Publication details

Fully-automated root image analysis (faRIA)

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Year of publication 2021
Type Article in Periodical
Magazine / Source Nature Scientific Reports
MU Faculty or unit

Central European Institute of Technology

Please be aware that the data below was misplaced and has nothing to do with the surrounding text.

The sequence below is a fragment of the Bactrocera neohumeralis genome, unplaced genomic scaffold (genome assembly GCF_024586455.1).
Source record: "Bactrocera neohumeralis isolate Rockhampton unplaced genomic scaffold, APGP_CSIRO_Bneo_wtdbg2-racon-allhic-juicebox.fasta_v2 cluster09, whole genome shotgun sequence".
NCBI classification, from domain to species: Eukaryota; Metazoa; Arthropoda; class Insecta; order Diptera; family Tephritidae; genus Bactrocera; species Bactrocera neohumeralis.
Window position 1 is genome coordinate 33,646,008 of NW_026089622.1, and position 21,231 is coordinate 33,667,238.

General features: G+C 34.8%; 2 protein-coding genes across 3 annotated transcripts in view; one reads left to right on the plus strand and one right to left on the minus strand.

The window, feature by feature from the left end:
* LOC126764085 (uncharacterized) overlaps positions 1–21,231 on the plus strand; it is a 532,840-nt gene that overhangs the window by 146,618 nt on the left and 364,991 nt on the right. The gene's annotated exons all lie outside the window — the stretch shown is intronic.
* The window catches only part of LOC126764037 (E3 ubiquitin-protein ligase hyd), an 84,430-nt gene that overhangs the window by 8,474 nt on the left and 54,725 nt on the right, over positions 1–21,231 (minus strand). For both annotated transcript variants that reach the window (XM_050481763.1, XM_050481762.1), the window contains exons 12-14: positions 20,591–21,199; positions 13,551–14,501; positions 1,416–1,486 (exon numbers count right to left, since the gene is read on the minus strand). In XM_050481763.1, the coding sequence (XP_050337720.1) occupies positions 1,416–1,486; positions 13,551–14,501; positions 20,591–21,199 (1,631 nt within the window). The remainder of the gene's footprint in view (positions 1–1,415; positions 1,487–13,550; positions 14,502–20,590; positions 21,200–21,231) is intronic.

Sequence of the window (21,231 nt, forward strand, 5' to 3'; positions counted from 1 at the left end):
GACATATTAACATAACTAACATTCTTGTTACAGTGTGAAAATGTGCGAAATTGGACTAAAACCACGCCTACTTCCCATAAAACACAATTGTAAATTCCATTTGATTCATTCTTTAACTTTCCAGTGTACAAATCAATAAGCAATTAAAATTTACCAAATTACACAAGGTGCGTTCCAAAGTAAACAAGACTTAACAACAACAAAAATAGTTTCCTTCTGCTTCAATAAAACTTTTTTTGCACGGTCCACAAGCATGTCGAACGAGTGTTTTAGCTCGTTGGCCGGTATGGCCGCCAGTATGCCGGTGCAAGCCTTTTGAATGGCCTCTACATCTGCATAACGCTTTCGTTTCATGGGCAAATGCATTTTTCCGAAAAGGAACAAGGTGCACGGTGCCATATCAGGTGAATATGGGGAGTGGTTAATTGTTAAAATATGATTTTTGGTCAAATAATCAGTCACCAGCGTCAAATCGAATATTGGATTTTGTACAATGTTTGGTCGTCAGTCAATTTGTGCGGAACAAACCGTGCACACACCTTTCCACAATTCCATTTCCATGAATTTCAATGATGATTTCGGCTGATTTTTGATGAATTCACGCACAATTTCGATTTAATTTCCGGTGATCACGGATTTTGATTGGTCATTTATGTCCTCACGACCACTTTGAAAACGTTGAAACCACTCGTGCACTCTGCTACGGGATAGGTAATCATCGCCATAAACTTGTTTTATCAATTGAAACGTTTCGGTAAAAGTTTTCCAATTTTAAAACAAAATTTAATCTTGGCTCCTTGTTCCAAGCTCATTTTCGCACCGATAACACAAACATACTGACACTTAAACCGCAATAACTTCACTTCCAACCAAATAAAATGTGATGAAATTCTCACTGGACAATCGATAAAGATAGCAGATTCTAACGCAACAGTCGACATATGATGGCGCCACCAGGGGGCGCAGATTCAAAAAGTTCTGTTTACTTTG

Description High-throughput root phenotyping in the soil became an indispensable quantitative tool for the assessment of effects of climatic factors and molecular perturbation on plant root morphology, development and function. To efficiently analyse a large amount of structurally complex soil-root images advanced methods for automated image segmentation are required. Due to often unavoidable overlap between the intensity of fore- and background regions simple thresholding methods are, generally, not suitable for the segmentation of root regions. Higher-level cognitive models such as convolutional neural networks (CNN) provide capabilities for segmenting roots from heterogeneous and noisy background structures, however, they require a representative set of manually segmented (ground truth) images. Here, we present a GUI-based tool for fully automated quantitative analysis of root images using a pre-trained CNN model, which relies on an extension of the U-Net architecture. The developed CNN framework was designed to efficiently segment root structures of different size, shape and optical contrast using low budget hardware systems. The CNN model was trained on a set of 6465 masks derived from 182 manually segmented near-infrared (NIR) maize root images. Our experimental results show that the proposed approach achieves a Dice coefficient of 0.87 and outperforms existing tools (e.g., SegRoot) with Dice coefficient of 0.67 by application not only to NIR but also to other imaging modalities and plant species such as barley and arabidopsis soil-root images from LED-rhizotron and UV imaging systems, respectively. In summary, the developed software framework enables users to efficiently analyse soil-root images in an automated manner (i.e. without manual interaction with data and/or parameter tuning) providing quantitative plant scientists with a powerful analytical tool.
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